|Publication number||US5675433 A|
|Application number||US 08/666,635|
|Publication date||Oct 7, 1997|
|Filing date||Jun 18, 1996|
|Priority date||Feb 26, 1991|
|Also published as||US5546223|
|Publication number||08666635, 666635, US 5675433 A, US 5675433A, US-A-5675433, US5675433 A, US5675433A|
|Original Assignee||Lewis; Aaron|
|Export Citation||BiBTeX, EndNote, RefMan|
|Patent Citations (20), Non-Patent Citations (18), Referenced by (6), Classifications (13), Legal Events (4)|
|External Links: USPTO, USPTO Assignment, Espacenet|
This is a divisional of application Ser. No. 07/840,892 filed on Feb. 26, 1992, now U.S. Pat. No. 5,546,223.
The field of the invention is a methodology for exciting externally a source, that is much smaller than the wavelength of the light that is being produced by this source and using this source for imaging with near-field and molecular exciton microscopy and for lithography in a manner that can be readily integrated into schemes for the control of the distance between the point source and the surface in a controlled fashion.
Imaging with near field microscopy is discussed in A. Lewis, M. Isaacson, A. Harootunian and E. Muray, Ultramicroscopy 13 227 (1984); A. Harootunian, E. Betzig, M. Isaacson and A. Lewis, Appl. Phys. Lett. 49, 674 (1986); R. C. Reddick, R. J. Warmack and T. L. Ferrell, Phys. Rev. B, 39, 767 (1989); D. W. Pohl, W. Denk and M. Lanz, Appl. Phys. Lett., 44, 651 (1984); U. Durig, D. Pohl and F. Rohner, J. Appl. Phys. 59, 3318 (1986); U. Ch. Fischer, J. Vac. Sci. Technol. B3, 366 (1985); S. Okazaki, H. Sasatani, H. Hatano, T. Hayashi and T. Nagamura, Mikrochim. Acta (Wien), III 87 (1988); and D. Courjan, K. Sarayeddine, M. Spayer, Opt. Commun. 71, 23 (1989). Molecular exciton microscopy is discussed in K. Lieberman, S. Haroush, A. Lewis and R. Kopelman, Science, 247 59 (1990).
For the past several years there has been an increasing interest in developing a lensless methodology of light microscopy and lithography in which a small beam of light is scanned over a surface and either measures the optical properties of a surface as a function of the position of this beam of light, or patterns a surface, with resolutions that depend on the dimension of the point of light rather than the wavelength of the light. There have been basically two problems with this methodology of super-resolution light microscopy and lithography. The first problem involved trying to produce a point of light that was much smaller than a wavelength and still had enough intensity to produce images of low contrast objects by serially accumulating point by point information on the surface of an object. The second problem was a problem of feedback control, for it was difficult in a general fashion to control the distance between the point of light and the surface to be imaged. This distance is critical to the resolution that can be achieved in this lensless method of microscopy. This arises from the fact that in order to produce such serial images at a resolution that is much smaller than the wavelength of the light, the distance between the point of light and the surface has to be accurately controlled. In fact, the point source of light has to be within a distance known as the near-field, which is smaller than the wavelength of the light being used for the imaging. In other words, there has to be a method of feedback that maintains the point of light at a set distance from the surface.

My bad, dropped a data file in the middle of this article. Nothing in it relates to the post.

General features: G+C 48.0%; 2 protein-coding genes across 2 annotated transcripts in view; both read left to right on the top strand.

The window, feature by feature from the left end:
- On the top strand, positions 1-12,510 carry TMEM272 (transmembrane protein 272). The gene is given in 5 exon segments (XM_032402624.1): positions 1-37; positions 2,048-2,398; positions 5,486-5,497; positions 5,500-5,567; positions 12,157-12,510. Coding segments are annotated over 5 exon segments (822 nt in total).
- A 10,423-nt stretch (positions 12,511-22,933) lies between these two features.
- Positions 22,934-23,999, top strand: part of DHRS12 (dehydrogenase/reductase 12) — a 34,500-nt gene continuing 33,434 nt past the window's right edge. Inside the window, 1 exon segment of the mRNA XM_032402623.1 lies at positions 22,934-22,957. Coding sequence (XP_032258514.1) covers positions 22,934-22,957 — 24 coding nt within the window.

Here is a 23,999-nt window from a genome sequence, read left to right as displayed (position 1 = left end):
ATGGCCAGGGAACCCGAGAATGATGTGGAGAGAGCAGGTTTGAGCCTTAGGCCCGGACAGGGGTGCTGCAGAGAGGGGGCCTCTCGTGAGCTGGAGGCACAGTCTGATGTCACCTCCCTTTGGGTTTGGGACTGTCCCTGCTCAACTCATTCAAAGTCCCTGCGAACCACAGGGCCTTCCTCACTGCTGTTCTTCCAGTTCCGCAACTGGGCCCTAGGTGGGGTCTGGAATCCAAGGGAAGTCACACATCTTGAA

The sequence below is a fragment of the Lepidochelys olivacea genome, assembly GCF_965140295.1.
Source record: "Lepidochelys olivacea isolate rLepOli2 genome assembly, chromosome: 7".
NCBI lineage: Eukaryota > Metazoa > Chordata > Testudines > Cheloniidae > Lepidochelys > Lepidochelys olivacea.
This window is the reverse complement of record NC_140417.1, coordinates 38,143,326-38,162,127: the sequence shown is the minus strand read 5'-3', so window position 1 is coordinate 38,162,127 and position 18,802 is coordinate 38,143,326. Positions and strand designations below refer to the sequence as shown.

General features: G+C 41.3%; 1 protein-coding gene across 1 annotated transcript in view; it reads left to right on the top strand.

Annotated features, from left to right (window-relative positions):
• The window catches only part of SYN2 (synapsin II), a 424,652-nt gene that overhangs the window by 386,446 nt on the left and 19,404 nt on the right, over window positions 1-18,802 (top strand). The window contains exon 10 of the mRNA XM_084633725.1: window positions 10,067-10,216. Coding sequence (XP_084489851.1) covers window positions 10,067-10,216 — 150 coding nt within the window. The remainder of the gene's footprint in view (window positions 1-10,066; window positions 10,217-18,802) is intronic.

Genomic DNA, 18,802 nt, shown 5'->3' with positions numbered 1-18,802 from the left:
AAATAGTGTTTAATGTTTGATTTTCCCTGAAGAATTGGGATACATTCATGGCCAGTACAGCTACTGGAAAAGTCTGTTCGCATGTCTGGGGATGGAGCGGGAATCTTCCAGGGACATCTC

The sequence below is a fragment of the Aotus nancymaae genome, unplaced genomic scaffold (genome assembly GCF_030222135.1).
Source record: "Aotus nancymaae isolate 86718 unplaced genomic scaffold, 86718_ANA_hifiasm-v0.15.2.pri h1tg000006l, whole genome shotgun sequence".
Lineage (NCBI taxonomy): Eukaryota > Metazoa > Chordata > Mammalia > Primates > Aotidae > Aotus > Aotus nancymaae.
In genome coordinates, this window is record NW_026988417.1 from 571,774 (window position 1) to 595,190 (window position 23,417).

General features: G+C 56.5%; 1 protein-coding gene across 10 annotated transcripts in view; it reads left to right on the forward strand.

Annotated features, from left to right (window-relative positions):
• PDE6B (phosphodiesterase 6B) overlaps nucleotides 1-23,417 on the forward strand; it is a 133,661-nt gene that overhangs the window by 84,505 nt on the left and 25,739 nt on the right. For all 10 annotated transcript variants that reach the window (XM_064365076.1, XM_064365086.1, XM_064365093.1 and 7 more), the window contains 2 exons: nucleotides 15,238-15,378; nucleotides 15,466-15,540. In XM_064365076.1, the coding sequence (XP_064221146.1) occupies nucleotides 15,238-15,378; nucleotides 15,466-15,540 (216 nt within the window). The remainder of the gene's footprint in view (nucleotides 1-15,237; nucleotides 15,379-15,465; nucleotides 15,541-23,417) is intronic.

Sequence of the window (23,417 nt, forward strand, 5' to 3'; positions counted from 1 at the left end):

In terms of the methodology of producing the point source of light, there were several stages in the development that have led to the ability to produce subwavelength spots of light. The history of these methodologies can be described in the following way. First, methodologies were found to produce small holes in a flat metal plate and light had to be passed through these small holes. It was seen from these experiments that light could be passed through holes that were smaller than 1/20 the size of the wavelength of the light. However, this methodology of producing spots of light smaller than the wavelength was not effective in producing a microscope since it was difficult to place such a point source in a flat plate relative to the surface in the near-field. In addition to this approach there was a methodology that allowed a point of subwavelength light to be generated at the tip of a long rod. There were generally two methods to this approach for producing of subwavelength spots of light. The first of these used a single crystal quartz etched to a tip and then coated with metal. Subsequently a small aperture was produced at the tip, which aperture appeared to be less than the wavelength of visible light (500 nm). Within this general method can also be categorized the use of solid optical fibers in which are created a subwavelength tip. All of these methods can be classified as prior knowledge based on the work of Synge (E. H. Synge, Phil. Mag. 6, 356 (1928).